Monday, August 4, 2008

Two Very Important Lessons I Have Learned in My Travels

1. Never trust the locals in regards to open container laws:

This lesson was learned in London back in 2004. I have been to the UK plenty. I am definitely familiar with the sight of drinking Strongbow or Carling out of cans on the Tube or on the street on a good night out. During one of those brisk nights, in what was probably a slurry and spirited conversation, I asked my friend Michael the Manc if there were open container laws in London or if this was just one Big Easy. I don’t remember if I phrased it that way. I hope I didn’t because knowing me I probably did some bad Cajun jazz funeral Zatarain’s Jambalaya rice mix jazz hands sort of dance to go along with it. But Michael, being as fond of the hops and barley as I can be, assured me that “Naoowwwwww, it’s fine.” Which I processed as Michael being thoroughly familiar with the laws of Britain and knowing for a fact that having an open container of alcohol on the streets of London was completely legal. Cut to a few days later. It’s a weekday and all my friends are working. I do what I normally do when I’m in London on weekday when I have no one to drag around the streets with me. I just sort of wander around trying to find weird things in the city I haven’t seen yet. A big part of this experience is eating as many weird sandwiches from Marks and Spencers. While there, I hear the howl of gin and tonic in cans and tiny champagne bottles swelling up from the beverage aisle. Oh my god. I can drink you in the streets. Like a hobo. Like a classy, sightseeing hobo! Get in the cart. You’re coming with me.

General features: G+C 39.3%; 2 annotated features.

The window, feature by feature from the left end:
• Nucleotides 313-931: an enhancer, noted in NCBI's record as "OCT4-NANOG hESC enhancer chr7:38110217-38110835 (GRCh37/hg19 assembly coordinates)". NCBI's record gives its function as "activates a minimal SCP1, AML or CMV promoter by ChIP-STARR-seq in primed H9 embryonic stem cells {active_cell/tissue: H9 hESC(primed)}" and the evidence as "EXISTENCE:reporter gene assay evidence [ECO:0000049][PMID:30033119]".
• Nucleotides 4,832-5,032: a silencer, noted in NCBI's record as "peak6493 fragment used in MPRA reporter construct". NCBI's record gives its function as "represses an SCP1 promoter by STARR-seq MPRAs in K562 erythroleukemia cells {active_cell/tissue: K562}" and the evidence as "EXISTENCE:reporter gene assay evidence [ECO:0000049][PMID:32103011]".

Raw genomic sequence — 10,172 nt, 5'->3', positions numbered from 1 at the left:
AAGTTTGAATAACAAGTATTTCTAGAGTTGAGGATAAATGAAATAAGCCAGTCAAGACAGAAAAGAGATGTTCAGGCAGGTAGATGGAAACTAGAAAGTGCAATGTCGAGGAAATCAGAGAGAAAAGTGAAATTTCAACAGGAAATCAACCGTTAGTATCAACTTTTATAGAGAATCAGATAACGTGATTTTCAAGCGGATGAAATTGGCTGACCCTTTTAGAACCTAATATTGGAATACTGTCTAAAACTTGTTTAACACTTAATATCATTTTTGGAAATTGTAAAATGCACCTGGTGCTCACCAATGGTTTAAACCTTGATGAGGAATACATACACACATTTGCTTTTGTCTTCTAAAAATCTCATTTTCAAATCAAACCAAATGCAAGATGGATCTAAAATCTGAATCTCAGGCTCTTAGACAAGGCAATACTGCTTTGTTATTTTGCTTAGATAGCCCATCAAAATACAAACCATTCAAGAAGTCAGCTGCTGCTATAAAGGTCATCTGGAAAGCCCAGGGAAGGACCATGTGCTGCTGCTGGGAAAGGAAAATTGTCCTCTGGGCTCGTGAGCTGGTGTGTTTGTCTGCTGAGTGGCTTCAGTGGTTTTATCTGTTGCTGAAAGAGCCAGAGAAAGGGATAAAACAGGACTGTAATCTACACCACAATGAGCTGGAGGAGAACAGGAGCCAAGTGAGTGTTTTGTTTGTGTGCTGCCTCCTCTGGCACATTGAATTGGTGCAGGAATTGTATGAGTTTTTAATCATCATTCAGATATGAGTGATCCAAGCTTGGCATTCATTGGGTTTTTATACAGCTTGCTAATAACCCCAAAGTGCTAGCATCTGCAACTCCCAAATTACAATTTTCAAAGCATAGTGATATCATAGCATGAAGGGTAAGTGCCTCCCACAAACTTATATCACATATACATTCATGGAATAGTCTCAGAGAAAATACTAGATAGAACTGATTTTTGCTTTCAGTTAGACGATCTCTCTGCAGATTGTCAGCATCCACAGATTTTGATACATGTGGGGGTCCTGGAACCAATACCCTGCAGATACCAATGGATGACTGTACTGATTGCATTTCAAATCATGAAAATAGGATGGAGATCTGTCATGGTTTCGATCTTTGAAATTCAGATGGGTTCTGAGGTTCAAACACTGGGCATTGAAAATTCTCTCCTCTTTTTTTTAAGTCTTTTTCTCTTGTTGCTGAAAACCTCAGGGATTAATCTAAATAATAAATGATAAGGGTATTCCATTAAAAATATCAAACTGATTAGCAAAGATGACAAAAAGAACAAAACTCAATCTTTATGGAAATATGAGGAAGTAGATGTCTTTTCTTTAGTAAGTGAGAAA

I eat some sandwich with sweet corn in it (really?) wash it down with a gin and tonic straight out of the can. While sitting next to the river surrounded by a group of very poorly behaved French teenagers most of whom really love Slipknot and Staind. I will later run into the same group of surly metal loving French teenagers at the V&A where one particularly pouty one responds to all of her friend’s inquiries about the “coolness” of the darker paintings with the most insolent and apathetic “Non” I have ever heard. Thanks three years of French in public school! So back to my journey towards vagrancy.